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2.1.1: What is Biological Anthropology?
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Basic tenets of anthropology:
- Holism: Holism means that a part of something can only truly be understood if examined within relation to the whole of it. For anthropologists, this means that they try to understand humankind through the interrelationships of all aspects of human existence -- for example, human biology has to be examined within the context of human cultures and vice versa. In addition, all of this must be examined within the context of the environment and historical processes. In an effort to be holistic, anthropology is often an interdisciplinary field that crosses over into other fields such as history, geology, and ecology.
- Relativism: Relativism means that judgments, truths, or moral values have no absolutes, and can only be understood relative to the situation or individuals involved. For anthropologists, this means that they accept that all cultures are of equal value and must be studied from a neutral point of view. A good anthropologist must disregard their own beliefs, morals, and judgments when examining another culture. They must, instead, examine each culture within the context of its own beliefs.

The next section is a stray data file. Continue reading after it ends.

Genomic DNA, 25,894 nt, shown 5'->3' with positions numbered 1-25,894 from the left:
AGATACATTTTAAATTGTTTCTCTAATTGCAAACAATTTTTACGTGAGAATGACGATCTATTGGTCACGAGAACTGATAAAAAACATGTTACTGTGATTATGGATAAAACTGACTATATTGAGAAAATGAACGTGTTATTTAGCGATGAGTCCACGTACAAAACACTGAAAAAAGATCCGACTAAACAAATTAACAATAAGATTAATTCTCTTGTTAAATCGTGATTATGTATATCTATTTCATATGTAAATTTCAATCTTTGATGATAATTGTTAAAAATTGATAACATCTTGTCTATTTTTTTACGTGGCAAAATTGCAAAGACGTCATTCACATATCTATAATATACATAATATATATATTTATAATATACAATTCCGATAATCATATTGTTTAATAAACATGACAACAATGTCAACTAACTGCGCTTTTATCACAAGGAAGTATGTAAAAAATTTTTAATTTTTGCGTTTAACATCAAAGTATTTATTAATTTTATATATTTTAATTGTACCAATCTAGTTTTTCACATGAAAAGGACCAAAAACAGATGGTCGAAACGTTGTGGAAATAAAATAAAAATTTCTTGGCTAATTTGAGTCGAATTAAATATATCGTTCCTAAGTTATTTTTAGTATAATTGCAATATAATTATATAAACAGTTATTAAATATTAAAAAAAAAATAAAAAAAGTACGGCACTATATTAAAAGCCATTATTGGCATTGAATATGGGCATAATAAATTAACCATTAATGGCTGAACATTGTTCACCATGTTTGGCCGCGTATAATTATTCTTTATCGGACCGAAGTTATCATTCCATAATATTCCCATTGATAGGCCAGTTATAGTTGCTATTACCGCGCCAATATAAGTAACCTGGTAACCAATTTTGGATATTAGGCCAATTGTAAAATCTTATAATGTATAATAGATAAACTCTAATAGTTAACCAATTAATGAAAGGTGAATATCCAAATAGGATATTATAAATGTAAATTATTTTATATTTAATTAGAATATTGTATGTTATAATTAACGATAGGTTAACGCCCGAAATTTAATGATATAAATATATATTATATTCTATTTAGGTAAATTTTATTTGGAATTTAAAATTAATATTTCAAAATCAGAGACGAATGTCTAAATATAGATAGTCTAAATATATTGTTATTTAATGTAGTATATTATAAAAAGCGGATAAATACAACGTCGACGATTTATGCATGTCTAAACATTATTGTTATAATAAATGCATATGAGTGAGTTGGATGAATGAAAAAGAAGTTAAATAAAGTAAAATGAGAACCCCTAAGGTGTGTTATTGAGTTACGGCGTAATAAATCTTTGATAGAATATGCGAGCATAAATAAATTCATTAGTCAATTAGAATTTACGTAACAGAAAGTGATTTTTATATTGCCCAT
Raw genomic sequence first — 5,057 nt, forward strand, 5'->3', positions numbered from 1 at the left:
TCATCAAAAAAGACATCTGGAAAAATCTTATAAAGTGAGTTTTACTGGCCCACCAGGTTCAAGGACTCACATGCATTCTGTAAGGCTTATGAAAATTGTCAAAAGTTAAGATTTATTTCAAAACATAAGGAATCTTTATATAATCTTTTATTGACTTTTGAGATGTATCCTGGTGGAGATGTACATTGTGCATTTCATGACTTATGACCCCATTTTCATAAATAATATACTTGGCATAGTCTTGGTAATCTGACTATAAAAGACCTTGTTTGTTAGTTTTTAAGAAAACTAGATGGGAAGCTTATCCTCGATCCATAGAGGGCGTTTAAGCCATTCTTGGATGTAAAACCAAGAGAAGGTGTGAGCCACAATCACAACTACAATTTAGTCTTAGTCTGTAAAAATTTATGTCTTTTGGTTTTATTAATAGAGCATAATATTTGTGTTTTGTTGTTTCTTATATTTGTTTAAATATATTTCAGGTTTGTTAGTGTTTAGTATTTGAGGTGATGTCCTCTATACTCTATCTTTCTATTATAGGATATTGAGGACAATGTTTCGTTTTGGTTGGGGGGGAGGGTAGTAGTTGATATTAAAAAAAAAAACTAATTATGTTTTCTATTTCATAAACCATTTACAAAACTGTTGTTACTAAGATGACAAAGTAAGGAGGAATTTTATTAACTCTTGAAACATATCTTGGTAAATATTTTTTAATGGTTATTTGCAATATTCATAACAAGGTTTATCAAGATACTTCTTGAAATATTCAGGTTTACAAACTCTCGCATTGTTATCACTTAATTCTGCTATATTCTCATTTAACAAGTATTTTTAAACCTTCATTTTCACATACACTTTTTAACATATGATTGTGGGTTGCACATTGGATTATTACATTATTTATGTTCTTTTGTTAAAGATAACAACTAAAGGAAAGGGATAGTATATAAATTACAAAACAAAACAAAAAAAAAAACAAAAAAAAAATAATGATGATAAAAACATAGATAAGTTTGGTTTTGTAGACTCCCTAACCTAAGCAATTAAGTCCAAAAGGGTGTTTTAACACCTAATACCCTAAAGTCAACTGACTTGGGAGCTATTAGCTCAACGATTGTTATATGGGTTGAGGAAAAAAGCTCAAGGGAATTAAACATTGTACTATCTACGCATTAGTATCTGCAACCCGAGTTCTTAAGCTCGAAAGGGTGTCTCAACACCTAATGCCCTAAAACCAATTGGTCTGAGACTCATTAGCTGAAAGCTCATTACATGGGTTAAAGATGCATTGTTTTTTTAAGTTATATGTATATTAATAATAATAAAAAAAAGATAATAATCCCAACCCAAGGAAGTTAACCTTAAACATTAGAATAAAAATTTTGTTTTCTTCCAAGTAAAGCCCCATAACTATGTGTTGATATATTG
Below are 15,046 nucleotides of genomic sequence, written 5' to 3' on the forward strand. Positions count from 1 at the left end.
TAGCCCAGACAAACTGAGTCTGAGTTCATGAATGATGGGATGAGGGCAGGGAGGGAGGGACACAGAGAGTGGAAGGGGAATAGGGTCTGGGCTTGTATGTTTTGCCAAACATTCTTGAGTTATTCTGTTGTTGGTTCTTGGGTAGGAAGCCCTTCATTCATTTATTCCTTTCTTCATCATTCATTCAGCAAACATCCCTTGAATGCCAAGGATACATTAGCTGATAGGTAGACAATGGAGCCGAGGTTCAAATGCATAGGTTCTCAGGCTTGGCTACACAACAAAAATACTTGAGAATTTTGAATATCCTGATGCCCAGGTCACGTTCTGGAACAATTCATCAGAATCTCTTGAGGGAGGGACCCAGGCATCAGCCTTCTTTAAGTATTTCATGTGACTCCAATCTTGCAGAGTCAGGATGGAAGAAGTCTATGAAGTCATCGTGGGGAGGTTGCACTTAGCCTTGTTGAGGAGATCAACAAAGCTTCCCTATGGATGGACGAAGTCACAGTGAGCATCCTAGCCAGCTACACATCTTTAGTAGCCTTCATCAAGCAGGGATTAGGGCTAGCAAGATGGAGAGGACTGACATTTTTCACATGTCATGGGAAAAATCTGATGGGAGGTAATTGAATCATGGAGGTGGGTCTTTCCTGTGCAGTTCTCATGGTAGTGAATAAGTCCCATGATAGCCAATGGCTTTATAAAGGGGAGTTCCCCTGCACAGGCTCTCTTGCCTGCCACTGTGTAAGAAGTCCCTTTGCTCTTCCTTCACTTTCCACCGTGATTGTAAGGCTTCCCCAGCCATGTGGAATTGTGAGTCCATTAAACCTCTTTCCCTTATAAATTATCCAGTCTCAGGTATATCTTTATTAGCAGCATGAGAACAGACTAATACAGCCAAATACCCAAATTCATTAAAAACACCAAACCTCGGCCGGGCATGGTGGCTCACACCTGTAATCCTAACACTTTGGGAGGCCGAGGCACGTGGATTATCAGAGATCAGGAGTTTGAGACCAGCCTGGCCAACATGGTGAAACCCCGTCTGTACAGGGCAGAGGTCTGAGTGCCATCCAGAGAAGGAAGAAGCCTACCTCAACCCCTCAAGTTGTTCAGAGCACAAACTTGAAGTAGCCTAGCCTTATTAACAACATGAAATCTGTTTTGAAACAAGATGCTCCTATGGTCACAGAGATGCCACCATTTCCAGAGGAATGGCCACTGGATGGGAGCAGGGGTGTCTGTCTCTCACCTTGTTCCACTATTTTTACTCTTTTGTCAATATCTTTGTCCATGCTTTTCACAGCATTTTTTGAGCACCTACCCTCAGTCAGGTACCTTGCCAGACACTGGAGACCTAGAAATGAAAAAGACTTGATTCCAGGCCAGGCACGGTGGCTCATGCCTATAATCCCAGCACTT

- Universalism: Universalism means that whatever the theoretical principle is, it's equally applicable to all. For anthropologists, universalism means that we believe all humans are equal -- in intelligence, complexity, etc.This is in contrast to ethnocentrism, which is the belief that some peoples are more important or culturally/biologically better than other peoples.
- Culture: All humans have culture. Culture is the set of learned behaviors and knowledge that belong to a certain set of people. This is different from genetically hardwired behaviors (such as reflexes) in that they aren't biologically inherited. The most important thing to remember is that culture is learned.
Subfields in Anthropology
- Sociocultural Anthropology
- Biological (or Physical) Anthropology
What is Biological Anthropology?
- Human biology (human biological diversity, genetics, adaptations to environmental stressors, etc.)
- Primatology (non-human primate biology, evolution, behavior, ecology, etc.)
- Paleoanthropology (human origins and human evolution)
- Unit 1: In this unit, you'll learn the basic toolkit you'll need (evolutionary theory) in order to understand the rest of the course. This unit also covers human biology.
- Unit 2: This unit covers primatology.
- Unit 3: This unit covers paleoanthropology.